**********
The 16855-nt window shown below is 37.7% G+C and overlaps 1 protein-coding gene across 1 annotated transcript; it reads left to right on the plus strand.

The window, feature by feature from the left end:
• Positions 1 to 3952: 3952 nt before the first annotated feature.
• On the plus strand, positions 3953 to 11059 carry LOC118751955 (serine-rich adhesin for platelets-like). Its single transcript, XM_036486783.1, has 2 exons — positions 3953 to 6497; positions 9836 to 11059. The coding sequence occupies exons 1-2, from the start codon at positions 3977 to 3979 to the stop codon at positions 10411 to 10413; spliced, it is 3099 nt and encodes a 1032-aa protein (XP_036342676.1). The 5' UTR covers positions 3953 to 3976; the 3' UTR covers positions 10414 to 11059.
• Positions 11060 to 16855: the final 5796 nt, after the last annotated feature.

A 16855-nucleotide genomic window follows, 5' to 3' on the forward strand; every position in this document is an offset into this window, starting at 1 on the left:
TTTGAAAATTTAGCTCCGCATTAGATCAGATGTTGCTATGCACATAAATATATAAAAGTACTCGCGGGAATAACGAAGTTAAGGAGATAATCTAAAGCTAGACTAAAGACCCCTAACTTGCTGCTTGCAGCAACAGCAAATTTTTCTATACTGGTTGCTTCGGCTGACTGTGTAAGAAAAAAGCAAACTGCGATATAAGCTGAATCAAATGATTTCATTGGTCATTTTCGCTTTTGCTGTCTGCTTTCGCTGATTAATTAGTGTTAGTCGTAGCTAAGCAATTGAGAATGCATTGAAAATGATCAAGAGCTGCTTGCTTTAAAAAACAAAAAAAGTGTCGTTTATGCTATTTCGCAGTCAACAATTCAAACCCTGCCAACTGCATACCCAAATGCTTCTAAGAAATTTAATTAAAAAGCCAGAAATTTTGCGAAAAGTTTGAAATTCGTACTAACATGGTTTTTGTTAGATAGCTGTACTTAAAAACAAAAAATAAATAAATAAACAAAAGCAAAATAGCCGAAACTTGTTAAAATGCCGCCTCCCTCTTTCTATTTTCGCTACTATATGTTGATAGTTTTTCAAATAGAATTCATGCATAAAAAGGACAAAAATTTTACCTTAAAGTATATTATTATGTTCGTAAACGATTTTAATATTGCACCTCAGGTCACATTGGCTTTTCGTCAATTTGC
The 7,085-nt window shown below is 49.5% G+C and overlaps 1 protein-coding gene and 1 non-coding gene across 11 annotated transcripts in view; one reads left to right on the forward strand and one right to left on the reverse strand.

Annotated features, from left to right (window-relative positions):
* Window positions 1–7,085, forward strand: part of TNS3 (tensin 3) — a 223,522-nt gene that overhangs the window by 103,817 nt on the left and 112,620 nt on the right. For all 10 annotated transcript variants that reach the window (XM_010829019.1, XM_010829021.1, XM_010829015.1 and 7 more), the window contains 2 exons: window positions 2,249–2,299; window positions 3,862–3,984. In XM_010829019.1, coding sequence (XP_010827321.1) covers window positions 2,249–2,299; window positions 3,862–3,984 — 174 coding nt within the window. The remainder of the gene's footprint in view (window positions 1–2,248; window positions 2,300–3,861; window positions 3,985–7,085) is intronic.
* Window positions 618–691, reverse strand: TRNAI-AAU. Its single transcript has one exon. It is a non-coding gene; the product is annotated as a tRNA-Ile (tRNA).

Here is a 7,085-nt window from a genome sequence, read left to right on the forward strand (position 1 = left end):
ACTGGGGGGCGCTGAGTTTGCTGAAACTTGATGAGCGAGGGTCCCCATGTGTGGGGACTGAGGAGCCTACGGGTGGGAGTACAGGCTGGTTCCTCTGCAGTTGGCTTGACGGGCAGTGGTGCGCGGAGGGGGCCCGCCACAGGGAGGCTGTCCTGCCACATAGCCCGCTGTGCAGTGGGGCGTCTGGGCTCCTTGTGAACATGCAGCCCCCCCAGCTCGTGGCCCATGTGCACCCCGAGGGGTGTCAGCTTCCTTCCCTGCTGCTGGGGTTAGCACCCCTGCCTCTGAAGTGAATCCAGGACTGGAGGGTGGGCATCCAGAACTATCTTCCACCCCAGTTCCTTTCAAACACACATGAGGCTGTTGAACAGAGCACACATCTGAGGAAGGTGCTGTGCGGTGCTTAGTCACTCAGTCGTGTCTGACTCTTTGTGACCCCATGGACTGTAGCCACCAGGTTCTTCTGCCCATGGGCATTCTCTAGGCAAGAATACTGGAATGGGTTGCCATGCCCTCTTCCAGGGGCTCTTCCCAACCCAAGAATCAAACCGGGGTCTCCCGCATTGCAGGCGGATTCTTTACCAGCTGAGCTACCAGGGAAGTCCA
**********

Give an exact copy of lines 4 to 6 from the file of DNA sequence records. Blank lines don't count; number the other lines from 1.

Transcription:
• On the plus strand, positions 3953 to 11059 carry LOC118751955 (serine-rich adhesin for platelets-like). Its single transcript, XM_036486783.1, has 2 exons — positions 3953 to 6497; positions 9836 to 11059. The coding sequence occupies exons 1-2, from the start codon at positions 3977 to 3979 to the stop codon at positions 10411 to 10413; spliced, it is 3099 nt and encodes a 1032-aa protein (XP_036342676.1). The 5' UTR covers positions 3953 to 3976; the 3' UTR covers positions 10414 to 11059.
• Positions 11060 to 16855: the final 5796 nt, after the last annotated feature.

A 16855-nucleotide genomic window follows, 5' to 3' on the forward strand; every position in this document is an offset into this window, starting at 1 on the left: